I find many business owners have a similar problem. After tweeting my initial thoughts around this topic in the past week, someone responded saying it took one of their clients two years to figure out how to name what they sell!

The challenge is clear, in two seconds (not thirty), answer me this: What do you sell?

It is quite a humbling exercise because most of what we sell is in reality so very basic. At its core, even the mighty Amazon (dot com) is nothing other than a large retail chain that takes orders online. Google helps you find things on the Internet. Coca Cola sells you a drink. Short answers. Nothing fancy.

Can you leave your elevator pitch behind and tell me what you sell? How do you do marketing and sales if you can't tell people what's available?
All businesses are built on the back of human needs, and at its core, all human needs are pretty basic. It should come as no surprise that at its heart, no matter how fancy your business model is, it could well be that it all boils down to a simple "we sell cold drinks" or "I write marketing plans". One-liners.

Doing business may be complicated, but customers aren't really. They have a need. They look for a solution. It's your job to give that solution a name, otherwise, how will they find it?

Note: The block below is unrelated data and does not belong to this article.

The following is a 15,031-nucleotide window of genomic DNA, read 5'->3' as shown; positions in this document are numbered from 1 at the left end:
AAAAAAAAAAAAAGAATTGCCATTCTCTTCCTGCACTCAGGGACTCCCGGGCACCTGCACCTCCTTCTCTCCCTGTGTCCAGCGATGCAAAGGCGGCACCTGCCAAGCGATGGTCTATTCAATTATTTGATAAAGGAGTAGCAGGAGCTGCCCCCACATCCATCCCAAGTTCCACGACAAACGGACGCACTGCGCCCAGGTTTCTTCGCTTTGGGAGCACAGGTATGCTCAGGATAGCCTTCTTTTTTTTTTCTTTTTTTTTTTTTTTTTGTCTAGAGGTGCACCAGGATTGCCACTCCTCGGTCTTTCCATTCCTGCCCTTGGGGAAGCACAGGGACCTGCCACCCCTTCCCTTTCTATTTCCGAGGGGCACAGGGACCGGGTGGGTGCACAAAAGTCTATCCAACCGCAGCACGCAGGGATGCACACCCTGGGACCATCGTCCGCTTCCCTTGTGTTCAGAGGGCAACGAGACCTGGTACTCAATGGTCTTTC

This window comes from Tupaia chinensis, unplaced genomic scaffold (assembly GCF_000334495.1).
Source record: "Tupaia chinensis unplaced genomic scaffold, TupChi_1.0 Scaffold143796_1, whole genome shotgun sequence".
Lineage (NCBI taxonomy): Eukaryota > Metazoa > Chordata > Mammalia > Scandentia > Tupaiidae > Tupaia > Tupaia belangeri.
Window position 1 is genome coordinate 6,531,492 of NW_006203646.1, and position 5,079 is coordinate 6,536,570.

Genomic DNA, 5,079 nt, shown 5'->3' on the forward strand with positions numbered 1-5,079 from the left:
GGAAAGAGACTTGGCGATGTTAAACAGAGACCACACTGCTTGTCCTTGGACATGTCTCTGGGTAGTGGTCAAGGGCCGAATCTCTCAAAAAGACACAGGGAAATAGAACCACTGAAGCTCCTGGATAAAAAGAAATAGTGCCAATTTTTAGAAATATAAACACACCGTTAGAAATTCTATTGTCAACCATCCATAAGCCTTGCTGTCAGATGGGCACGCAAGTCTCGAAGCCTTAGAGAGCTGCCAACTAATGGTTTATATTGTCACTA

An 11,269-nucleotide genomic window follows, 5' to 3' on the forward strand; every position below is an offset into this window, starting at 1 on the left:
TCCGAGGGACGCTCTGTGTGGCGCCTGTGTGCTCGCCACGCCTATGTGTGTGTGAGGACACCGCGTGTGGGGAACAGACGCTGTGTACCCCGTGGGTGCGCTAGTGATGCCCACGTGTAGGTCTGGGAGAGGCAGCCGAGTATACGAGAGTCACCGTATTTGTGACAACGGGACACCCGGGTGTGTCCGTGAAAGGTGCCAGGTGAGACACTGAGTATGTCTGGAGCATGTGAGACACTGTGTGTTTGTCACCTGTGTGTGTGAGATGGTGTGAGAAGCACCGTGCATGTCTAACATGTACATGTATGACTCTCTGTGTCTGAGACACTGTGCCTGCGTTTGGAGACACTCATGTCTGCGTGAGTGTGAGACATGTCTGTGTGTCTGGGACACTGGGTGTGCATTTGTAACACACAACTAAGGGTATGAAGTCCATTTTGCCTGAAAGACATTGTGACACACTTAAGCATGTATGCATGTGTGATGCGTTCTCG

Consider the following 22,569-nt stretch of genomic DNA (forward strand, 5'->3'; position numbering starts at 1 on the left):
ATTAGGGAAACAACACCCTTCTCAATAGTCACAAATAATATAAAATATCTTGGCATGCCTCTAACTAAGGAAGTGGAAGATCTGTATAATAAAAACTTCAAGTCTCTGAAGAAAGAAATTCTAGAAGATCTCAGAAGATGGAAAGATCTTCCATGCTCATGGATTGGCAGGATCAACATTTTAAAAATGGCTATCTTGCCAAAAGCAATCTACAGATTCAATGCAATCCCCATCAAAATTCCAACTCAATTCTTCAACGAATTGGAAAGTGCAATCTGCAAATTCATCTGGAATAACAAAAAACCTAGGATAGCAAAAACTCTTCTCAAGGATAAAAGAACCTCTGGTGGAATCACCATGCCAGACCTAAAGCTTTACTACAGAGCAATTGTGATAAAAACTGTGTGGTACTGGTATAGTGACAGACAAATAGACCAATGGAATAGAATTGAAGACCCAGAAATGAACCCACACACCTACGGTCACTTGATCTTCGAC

What do you sell? Can you name it?

Sunday, 17 November 2019

What you sell, is not what you solve

It's fascinating to think about how you can sell one thing, yet meet many needs. As a kid, I enjoyed kicking a ball in the park, and that one ball did many things for me, depending on the day. I got rid of frustration, energy, cleared my head, managed boredom or played with friends.

One ball; many needs.

As businesses, we typically sell only a handful of stuff, yet the number of potentially different needs we meet for our customers are many times more.

It is this idea of "what need do you meet for your customer" that sits at the heart of marketing and sales. Only by getting to the real problem; the genuine desire that they have can you successfully sell your offering at the optimal price and grow the business.

The challenge many businesses experience is they don't know how to get to the heart of the customers' needs. You certainly can't get there through "sales mode". Instead, you need to listen to customers, talk with them to understand their needs and explore various options with them - not only yours. This way, you become a trusted partner, not just a sales agent.

In short, the way to sell to other businesses is to turn sales conversations into business conversations.